At recent tea festivals around Australia some of our customers were curious about our white tea from Yunnan and what it tastes like. They got to taste free samples, and in some cases they purchased the tea. Lucky them!
Yet this intriguing white tea remains underappreciated in a market dominated by green, oolong and black teas. So we’ve compiled this blog post in reply to some of your queries.
First, to produce Yunnan white tea, farmers look for the appearance of silvery buds in early spring. These yet-to-open leaves are the “first flush.”
This white tea gets its name from the fine silver-white hairs that you can see on the unopened buds.
Then, after picking, farmers wither and dry the delicate silvery buds.
Actually, white tea is often associated with the province of Fujian, on China’s southeastern coast. But it is also produced in other parts of China, and even Nepal and India.
In China’s southwestern Yunnan province, another name for white tea is ‘moonlight white’ (yueguang bai). What’s more, the best Yunnan white tea tends to be high-altitude tea picked from wild trees, with minimal human intervention in the growth of the trees. Tea plants at high altitudes tend to relatively free of pests, which reduces the need to use pesticides.
White Tea from Yunnan: South of the Clouds
Like all our Chinese teas, Cloud Nine Teas’ own white tea comes straight to you from the family farms high in the hills of southwest Yunnan. We call ours “Silver Moon” Yunnan White Tea. A fitting name, since the leaves are silvery and many also look like little crescents.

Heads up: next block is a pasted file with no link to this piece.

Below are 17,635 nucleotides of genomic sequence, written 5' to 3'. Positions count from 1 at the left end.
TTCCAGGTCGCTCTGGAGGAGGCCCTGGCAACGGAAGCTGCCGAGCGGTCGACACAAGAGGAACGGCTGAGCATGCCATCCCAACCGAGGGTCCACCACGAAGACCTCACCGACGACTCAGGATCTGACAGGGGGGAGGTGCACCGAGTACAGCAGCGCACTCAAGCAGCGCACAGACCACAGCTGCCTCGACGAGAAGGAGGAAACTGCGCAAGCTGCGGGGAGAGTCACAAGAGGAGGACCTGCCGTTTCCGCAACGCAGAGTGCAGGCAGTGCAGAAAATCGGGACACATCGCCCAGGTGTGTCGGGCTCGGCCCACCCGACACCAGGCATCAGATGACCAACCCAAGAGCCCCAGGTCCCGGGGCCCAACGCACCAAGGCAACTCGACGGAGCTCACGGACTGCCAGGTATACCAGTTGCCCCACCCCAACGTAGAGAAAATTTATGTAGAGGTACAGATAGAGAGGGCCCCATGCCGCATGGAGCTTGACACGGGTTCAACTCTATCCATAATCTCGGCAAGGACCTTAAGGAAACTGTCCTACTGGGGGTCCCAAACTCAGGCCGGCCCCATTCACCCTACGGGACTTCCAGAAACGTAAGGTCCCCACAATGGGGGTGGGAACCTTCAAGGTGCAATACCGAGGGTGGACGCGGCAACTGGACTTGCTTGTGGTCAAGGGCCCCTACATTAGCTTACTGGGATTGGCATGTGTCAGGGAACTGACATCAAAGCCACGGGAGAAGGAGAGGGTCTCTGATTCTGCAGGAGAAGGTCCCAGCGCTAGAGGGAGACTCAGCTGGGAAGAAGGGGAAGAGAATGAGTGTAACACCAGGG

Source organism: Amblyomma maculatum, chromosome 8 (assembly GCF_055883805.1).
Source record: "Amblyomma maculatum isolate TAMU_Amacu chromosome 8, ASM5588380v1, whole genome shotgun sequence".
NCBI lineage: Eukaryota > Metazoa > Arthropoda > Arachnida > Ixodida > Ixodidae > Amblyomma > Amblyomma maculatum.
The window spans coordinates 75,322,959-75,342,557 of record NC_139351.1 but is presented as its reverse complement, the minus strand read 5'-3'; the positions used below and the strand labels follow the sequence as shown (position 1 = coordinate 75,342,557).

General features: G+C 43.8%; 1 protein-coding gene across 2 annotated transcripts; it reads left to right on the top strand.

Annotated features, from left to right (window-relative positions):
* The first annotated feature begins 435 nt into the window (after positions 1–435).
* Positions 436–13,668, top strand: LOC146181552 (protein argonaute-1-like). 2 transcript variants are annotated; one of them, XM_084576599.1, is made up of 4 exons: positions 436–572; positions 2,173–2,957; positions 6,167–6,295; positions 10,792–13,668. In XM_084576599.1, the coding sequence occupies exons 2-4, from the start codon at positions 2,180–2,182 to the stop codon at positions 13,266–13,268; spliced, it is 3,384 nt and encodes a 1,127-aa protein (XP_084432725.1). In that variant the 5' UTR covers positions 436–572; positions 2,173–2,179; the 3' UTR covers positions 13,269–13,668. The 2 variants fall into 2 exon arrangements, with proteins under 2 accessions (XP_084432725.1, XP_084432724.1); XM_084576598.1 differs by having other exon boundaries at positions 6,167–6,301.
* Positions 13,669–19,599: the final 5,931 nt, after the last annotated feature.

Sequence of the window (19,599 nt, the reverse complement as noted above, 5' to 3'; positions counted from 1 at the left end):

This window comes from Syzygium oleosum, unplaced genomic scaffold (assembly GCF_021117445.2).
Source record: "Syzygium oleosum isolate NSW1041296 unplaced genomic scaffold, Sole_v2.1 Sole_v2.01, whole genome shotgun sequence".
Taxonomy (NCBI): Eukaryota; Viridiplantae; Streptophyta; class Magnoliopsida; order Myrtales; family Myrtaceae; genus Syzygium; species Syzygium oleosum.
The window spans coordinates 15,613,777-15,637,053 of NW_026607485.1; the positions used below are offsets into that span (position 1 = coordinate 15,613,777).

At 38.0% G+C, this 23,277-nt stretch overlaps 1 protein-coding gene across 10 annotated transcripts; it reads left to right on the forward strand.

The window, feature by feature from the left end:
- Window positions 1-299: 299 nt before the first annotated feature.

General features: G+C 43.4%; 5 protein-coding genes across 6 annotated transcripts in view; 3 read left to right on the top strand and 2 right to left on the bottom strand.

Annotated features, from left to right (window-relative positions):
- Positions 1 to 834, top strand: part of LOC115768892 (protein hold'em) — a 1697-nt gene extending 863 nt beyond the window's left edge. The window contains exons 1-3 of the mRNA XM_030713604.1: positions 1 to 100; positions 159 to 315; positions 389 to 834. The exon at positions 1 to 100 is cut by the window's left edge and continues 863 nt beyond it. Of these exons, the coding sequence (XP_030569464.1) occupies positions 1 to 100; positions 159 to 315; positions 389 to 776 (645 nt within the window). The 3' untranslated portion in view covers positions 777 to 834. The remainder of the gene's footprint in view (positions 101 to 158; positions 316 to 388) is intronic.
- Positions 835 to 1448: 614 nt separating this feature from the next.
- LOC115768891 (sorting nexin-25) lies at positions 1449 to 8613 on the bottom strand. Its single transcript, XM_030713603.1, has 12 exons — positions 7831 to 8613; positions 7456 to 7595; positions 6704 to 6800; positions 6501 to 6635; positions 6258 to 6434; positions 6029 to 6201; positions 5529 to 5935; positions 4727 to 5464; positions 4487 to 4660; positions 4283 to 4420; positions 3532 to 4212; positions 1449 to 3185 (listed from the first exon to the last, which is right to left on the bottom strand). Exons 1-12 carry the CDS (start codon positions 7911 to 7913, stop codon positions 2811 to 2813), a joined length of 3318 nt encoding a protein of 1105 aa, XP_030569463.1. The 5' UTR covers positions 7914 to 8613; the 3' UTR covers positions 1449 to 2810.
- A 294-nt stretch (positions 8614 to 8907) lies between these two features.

White tea from Yunnan’s wild trees also ages well when you seal it properly. In this respect, it is quite like Pu’er tea. In fact, farmers harvest the Yunnan Silver Moon White from the same wild trees in the Pu’er area that give us Pu’er tea.
Drop by the store, and try some Yunnan Silver Moon!
PS: In choosing this name for our Yunnan white tea, what inspired us were the night skies over Yunnan. I remember a starry night spent travelling across the countryside of Yunnan. It was some years ago now, but it could have been last summer. Very late, the bus driver pulled over to take a break, so everyone filed out to stretch their legs. We were in the world’s most populous country, yet in the middle of nowhere.
Looking up at the sky, we saw a perfect blanket of stars, a dazzling display of the universe at night. An indelible travel memory.